Winter denoted the death of growing seasons, cold blankets of snow covering a frozen earth, slumbering animals tucked in their dens, the struggle for survival, the beauty of snowflakes drifting lazily to the ground. It was waking up and looking out the window to see everything covered in the purity of white. It was Jack Frost painting patterns on the window panes and huge icicles hanging from tree branches and house eaves.
Each season offers us opportunity to reflect on how we live our lives. To be conscious of the seasons of nature is to also be conscious of the stages of our lives. How often do we hear the phrase, “This year went so quickly” or “Where has the time gone?” Nature invites us to live each year, each season, each day with all the fullness that God has placed in it. As we move from childhood to adulthood, we often leave behind the wonder and amazement that filled our lives as youngsters, the ability to look at snow and see its crystal pristine beauty and not simply something to shovel off our paths. As adults there is a practical side to our lives that can often smother the wonder of childhood and yet both must coexist in us. We can so easily get caught up in everyday living that we choke the beauty out of our lives. To live is not simply to get through or to survive a day, a week, a month or even a year, or to survive Christmas, or whatever the case may be, but to look with the eyes of a child who sees something for the first time, to look with wonder and to bask in the delight of that wonder. Life isn’t only about survival; it is about contemplation – to see the face of God before me; to walk into His creation and view it from within; to find the hidden messages of God that He strews everywhere on a daily basis.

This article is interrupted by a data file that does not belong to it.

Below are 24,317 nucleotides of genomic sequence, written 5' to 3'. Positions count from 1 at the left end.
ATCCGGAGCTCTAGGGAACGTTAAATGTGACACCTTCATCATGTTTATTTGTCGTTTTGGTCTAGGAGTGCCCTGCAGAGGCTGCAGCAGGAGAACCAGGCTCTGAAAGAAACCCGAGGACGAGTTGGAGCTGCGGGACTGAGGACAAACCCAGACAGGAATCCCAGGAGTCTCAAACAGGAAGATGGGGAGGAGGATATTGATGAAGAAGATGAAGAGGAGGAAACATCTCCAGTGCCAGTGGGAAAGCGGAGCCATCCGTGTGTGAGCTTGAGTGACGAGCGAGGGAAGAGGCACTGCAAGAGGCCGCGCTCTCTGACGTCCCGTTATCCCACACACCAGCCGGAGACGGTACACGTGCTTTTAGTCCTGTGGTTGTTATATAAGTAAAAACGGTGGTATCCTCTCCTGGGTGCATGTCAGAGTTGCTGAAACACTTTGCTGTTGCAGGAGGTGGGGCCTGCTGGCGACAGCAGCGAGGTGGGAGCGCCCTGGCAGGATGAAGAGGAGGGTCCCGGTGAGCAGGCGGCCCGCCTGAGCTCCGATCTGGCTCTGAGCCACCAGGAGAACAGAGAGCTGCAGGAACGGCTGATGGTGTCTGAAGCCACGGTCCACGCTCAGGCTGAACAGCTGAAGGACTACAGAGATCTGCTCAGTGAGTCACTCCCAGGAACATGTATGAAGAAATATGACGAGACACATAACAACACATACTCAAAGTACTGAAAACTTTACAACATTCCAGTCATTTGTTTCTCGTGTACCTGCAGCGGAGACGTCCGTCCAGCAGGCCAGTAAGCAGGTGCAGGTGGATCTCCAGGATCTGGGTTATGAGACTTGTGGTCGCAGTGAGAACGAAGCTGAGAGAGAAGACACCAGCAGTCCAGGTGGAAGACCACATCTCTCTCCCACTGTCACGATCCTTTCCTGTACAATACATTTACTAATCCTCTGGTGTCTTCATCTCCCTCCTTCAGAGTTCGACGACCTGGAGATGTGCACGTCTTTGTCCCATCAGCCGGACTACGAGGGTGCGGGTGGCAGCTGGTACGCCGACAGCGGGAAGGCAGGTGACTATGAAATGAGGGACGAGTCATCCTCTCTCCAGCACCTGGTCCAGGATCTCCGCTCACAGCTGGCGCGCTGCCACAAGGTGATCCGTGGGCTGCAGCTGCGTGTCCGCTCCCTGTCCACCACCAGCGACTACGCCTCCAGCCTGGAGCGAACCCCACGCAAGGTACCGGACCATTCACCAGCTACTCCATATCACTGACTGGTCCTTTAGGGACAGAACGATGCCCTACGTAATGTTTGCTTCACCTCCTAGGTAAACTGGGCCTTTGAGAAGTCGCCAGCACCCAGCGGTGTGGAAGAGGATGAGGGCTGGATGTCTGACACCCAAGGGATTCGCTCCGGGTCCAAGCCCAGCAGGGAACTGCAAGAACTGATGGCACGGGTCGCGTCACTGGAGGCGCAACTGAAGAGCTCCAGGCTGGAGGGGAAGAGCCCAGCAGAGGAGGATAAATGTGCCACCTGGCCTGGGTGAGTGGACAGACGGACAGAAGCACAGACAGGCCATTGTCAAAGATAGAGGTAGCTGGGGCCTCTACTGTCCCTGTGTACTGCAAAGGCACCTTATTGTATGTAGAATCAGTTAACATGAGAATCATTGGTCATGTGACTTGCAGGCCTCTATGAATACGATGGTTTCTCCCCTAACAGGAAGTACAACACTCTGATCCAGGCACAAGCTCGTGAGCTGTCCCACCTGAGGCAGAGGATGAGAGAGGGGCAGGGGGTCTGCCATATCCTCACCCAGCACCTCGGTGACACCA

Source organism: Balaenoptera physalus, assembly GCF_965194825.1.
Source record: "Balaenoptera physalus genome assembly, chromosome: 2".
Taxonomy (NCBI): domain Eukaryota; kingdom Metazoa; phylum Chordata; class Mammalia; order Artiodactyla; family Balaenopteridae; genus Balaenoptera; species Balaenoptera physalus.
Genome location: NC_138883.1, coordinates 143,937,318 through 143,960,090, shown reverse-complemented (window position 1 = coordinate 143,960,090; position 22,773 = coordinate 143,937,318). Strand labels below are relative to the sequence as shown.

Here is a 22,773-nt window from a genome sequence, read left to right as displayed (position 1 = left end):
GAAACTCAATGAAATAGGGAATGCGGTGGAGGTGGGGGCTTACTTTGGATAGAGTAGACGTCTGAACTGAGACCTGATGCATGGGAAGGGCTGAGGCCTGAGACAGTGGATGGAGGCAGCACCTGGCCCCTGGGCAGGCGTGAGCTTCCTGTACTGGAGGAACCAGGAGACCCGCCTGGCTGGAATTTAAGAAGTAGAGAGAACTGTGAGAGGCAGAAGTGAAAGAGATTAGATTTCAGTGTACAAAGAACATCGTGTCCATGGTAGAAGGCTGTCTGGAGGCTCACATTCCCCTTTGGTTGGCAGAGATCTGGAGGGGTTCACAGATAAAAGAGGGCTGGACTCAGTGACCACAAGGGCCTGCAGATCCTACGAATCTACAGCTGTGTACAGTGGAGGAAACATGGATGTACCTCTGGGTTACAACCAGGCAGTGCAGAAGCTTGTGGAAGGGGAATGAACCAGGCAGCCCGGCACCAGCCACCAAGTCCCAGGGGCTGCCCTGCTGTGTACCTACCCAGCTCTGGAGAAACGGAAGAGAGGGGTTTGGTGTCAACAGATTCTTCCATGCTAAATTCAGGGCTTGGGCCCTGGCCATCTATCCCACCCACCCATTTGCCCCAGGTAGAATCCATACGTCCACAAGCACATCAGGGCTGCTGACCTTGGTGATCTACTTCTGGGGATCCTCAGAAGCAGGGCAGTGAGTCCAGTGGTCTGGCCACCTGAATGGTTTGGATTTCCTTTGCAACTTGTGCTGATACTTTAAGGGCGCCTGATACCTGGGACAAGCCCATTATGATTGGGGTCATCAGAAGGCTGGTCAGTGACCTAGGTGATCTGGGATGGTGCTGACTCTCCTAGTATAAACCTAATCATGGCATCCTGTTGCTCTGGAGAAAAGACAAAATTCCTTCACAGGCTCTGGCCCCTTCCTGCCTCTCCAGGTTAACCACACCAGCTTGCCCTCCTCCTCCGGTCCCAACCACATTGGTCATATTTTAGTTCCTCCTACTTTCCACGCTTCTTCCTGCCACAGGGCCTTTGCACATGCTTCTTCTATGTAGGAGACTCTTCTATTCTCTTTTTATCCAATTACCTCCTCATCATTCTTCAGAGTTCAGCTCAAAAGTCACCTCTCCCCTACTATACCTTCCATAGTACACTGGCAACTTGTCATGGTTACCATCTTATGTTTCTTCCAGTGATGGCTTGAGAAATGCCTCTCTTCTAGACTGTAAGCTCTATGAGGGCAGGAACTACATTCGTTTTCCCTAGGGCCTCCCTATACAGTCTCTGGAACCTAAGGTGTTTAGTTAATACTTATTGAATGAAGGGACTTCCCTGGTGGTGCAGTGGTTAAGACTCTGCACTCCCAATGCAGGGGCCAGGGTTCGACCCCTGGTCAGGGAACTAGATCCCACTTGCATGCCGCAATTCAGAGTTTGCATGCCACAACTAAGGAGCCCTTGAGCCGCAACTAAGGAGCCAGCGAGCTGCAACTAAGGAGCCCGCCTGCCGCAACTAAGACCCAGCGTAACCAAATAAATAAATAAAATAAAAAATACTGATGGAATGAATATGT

Advent as a Liturgical Season
The liturgical seasons flow from the seasons of nature and of our lives revealing to us the purpose of our existence. The liturgical year begins with Advent, the subject of our present focus. It prepares us for the revelation of God-with-us, which will become visible in the Christmas season through Christ’s birth. As the earth lay sleeping in the chilly throes of death, a light breaks forth and in the silence of that night, the Word leapt down from heaven.